Court fixes Feb 27 for hearing
Shell Nigeria Exploration and Production Company Limited and Nigeria Agip Exploration Limited yesterday asked the Federal High Court sitting in Abuja to discharge the order of forfeiture, which it granted the Economic and Financial Crimes Commission (EFCC) of their oil blocs.
The court had, on January 26, granted an order of interim forfeiture of Oil Prospecting License (OPL 245) to the Federal Government pending investigation and prosecution of suspects in the $1.1 billion Malabu Oil scam. The court granted the order following an ex-parte motion filed by EFCC through its counsel, Johnson Ojogbane.
The property is to be managed by the Department of Petroleum Resources (DPR) on behalf of the Federal Government, pending the conclusion of investigation and prosecution of all those involved.
When the matter came up yesterday, counsel to Shell Exploration Limited, Prof. Olaniwun Ajayi (SAN), told the court that the first applicant had filed two applications, with one seeking the discharge of the order of forfeiture to the Federal Government which the court made pending the conclusion of the matter.
The company also wants the court to dismiss or strike out the suit as well as order, “staying, injuncting or suspending the effects of the interim order made by this court in favour of the EFCC directing that OPL 245 be managed by the Department of Petroleum Resources on behalf of the Federal Government of Nigeria pending the conclusion of investigation and prosecution.”
The company held that the execution of the action by the EFCC constitutes a gross abuse of office and process of the court and that the process of procuring the ex-parte order was unconstitutional and unlawful. It further held that the respondents misrepresented and suppressed material facts in obtaining the order and prayed the court to discharge the order in the interest of justice.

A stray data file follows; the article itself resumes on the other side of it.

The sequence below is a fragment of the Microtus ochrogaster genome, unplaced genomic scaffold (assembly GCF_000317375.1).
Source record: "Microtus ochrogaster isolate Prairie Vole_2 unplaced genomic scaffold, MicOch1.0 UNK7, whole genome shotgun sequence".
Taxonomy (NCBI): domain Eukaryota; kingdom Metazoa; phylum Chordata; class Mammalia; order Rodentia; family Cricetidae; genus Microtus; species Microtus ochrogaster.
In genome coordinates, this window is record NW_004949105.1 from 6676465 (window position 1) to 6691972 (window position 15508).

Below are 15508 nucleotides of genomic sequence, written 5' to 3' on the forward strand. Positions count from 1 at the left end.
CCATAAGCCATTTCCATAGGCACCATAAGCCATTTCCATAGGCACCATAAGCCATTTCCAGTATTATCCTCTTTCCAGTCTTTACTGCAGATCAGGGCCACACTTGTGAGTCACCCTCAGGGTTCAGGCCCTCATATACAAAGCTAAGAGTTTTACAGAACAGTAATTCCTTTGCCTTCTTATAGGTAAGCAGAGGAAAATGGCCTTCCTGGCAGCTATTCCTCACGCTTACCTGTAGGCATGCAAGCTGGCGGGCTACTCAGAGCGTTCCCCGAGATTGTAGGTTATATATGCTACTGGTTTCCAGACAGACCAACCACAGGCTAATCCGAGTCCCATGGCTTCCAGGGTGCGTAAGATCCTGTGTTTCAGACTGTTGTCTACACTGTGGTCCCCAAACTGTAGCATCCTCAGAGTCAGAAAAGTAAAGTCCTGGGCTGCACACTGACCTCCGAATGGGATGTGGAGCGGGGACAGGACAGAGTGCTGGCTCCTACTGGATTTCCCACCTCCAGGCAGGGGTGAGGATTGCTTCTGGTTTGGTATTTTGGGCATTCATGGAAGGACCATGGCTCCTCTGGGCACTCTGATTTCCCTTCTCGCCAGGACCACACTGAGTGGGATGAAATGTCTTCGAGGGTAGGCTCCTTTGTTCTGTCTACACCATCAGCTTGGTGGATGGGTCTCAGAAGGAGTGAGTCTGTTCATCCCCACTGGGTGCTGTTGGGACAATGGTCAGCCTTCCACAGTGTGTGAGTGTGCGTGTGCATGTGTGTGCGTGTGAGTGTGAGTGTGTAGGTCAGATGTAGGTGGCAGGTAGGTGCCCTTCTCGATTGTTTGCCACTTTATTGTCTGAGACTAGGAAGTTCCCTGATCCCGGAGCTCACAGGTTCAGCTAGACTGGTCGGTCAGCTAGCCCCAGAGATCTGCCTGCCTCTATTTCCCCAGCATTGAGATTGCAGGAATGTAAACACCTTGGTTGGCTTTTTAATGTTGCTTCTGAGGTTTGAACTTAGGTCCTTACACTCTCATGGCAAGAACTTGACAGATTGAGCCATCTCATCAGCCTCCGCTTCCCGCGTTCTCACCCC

Counsel to the second applicant, Nigeria Agip Exploration Limited, Babatunde Fapohunda (SAN) who also filed the same application, urged the court to set aside its earlier order in the interest of justice. Prosecuting counsel, Ojogbane, however, informed the court of his inability to respond to the two applications due to circumstances “beyond our control.”
He prayed the court for an adjournment to enable him respond to the two applications.
Responding to the application for adjournment, Ajayi reminded the court that the prosecution had said the matter was of urgent public interest and wondered why the prosecution had failed to respond to an application filed over two weeks ago.
According to him, “Un- der Section 19 (2b and c) of the EFCC Act, the court is enjoined to give accelerated hearing brought to it under the Act and that the Federal High Court Practice Direction 2013 also stresses the need for accelerated hearing of criminal matters brought before the court.”
He, however, prayed the court to give a short adjournment given the urgency of the matter and the public interest the respondents attached to it. The trial judge, Justice John Tsoho, later adjourned till February 27 to hear the two pending applications. In the ex-parte application on which the court granted a forfeiture order, Ojogbane had prayed the court to grant the order pending the investigation and prosecution of the suspects.
Others joined in the application are Shell Nigeria Ultra Deep Limited, Shell Nigeria Exploration Limited, Nigeria Agip Exploration Ltd and other individuals. The EFCC, in the motion, noted that the investigation bordered on alleged acts of conspiracy, bribery, official corruption and money laundering.
New Telegraph recalls that the EFCC had, in December 2016, charged nine suspects, including the former Attorney-General of the Federation and Minister of Justice, Mohammed Adoke (SAN), over the issue. Adoke was accused of illegally transferring more than $800 million purportedly meant for the purchase of the OPL 245 to a former Petroleum Minister, Dan Etete of Malabu Oil.